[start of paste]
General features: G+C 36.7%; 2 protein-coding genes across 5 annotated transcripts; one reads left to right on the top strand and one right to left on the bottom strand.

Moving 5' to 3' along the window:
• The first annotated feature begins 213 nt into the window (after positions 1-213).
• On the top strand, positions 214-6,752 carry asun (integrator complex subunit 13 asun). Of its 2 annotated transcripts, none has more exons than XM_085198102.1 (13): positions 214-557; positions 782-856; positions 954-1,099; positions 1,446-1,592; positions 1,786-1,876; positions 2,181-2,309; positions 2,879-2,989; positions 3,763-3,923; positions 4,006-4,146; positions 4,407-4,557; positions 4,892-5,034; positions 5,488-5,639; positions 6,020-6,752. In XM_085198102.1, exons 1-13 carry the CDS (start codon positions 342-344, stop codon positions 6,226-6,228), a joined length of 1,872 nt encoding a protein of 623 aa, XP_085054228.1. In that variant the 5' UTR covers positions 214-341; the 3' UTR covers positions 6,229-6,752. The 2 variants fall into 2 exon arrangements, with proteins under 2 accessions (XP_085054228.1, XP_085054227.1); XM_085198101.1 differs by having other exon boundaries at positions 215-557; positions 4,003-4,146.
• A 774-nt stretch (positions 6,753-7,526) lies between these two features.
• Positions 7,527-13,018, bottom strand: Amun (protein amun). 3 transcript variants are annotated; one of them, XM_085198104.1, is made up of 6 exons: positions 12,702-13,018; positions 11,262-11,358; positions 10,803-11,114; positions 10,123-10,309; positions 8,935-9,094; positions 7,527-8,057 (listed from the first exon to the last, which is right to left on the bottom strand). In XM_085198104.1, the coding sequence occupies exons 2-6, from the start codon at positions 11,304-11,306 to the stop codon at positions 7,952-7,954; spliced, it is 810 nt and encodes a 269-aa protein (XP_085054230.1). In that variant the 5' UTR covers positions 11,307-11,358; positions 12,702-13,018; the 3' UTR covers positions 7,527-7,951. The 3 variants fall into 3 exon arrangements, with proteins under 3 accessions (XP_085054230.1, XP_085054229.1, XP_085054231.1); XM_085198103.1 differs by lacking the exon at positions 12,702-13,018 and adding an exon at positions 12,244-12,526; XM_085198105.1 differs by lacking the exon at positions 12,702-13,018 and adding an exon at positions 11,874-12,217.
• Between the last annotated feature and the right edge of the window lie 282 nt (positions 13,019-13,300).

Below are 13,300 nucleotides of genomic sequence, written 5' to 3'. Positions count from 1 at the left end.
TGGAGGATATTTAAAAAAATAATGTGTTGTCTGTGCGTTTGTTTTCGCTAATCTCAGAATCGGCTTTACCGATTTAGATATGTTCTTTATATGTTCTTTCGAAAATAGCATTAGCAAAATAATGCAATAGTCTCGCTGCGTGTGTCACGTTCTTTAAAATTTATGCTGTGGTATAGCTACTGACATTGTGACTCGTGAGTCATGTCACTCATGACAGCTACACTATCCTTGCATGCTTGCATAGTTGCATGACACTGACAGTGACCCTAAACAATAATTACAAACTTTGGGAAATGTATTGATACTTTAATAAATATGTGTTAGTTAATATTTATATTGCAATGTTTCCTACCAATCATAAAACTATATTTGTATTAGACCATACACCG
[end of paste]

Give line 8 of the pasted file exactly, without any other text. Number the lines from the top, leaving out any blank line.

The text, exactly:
Below are 13,300 nucleotides of genomic sequence, written 5' to 3'. Positions count from 1 at the left end.